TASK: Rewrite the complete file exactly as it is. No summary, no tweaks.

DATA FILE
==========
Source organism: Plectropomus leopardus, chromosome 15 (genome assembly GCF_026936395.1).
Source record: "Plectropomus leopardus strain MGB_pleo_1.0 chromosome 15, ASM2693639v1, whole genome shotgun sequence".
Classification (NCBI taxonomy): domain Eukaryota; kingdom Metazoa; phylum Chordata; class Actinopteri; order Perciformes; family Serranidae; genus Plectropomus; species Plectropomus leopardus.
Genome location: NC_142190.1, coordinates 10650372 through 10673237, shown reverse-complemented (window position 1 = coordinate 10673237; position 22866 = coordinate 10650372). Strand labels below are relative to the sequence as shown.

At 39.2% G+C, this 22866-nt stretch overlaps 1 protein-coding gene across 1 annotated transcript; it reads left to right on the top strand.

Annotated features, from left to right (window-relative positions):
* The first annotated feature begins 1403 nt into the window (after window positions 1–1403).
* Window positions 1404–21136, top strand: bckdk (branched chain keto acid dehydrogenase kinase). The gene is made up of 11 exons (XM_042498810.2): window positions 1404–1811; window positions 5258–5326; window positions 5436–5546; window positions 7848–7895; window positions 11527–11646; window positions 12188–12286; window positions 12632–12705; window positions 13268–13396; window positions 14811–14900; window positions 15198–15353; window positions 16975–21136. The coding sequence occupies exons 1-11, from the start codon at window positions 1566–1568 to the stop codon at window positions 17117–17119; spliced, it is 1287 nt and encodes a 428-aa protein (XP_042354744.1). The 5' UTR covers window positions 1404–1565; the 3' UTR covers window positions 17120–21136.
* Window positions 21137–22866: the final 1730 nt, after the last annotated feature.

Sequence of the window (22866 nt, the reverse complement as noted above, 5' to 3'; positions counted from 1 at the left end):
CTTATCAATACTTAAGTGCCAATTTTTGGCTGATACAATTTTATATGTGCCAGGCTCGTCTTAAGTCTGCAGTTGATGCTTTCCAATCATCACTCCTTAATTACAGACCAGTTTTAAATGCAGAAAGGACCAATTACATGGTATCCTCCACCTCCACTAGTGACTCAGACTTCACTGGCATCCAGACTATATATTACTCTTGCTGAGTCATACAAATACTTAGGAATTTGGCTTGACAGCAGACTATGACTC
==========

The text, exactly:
Source organism: Plectropomus leopardus, chromosome 15 (genome assembly GCF_026936395.1).
Source record: "Plectropomus leopardus strain MGB_pleo_1.0 chromosome 15, ASM2693639v1, whole genome shotgun sequence".
Classification (NCBI taxonomy): domain Eukaryota; kingdom Metazoa; phylum Chordata; class Actinopteri; order Perciformes; family Serranidae; genus Plectropomus; species Plectropomus leopardus.
Genome location: NC_142190.1, coordinates 10650372 through 10673237, shown reverse-complemented (window position 1 = coordinate 10673237; position 22866 = coordinate 10650372). Strand labels below are relative to the sequence as shown.

At 39.2% G+C, this 22866-nt stretch overlaps 1 protein-coding gene across 1 annotated transcript; it reads left to right on the top strand.

Annotated features, from left to right (window-relative positions):
* The first annotated feature begins 1403 nt into the window (after window positions 1–1403).
* Window positions 1404–21136, top strand: bckdk (branched chain keto acid dehydrogenase kinase). The gene is made up of 11 exons (XM_042498810.2): window positions 1404–1811; window positions 5258–5326; window positions 5436–5546; window positions 7848–7895; window positions 11527–11646; window positions 12188–12286; window positions 12632–12705; window positions 13268–13396; window positions 14811–14900; window positions 15198–15353; window positions 16975–21136. The coding sequence occupies exons 1-11, from the start codon at window positions 1566–1568 to the stop codon at window positions 17117–17119; spliced, it is 1287 nt and encodes a 428-aa protein (XP_042354744.1). The 5' UTR covers window positions 1404–1565; the 3' UTR covers window positions 17120–21136.
* Window positions 21137–22866: the final 1730 nt, after the last annotated feature.

Sequence of the window (22866 nt, the reverse complement as noted above, 5' to 3'; positions counted from 1 at the left end):
CTTATCAATACTTAAGTGCCAATTTTTGGCTGATACAATTTTATATGTGCCAGGCTCGTCTTAAGTCTGCAGTTGATGCTTTCCAATCATCACTCCTTAATTACAGACCAGTTTTAAATGCAGAAAGGACCAATTACATGGTATCCTCCACCTCCACTAGTGACTCAGACTTCACTGGCATCCAGACTATATATTACTCTTGCTGAGTCATACAAATACTTAGGAATTTGGCTTGACAGCAGACTATGACTC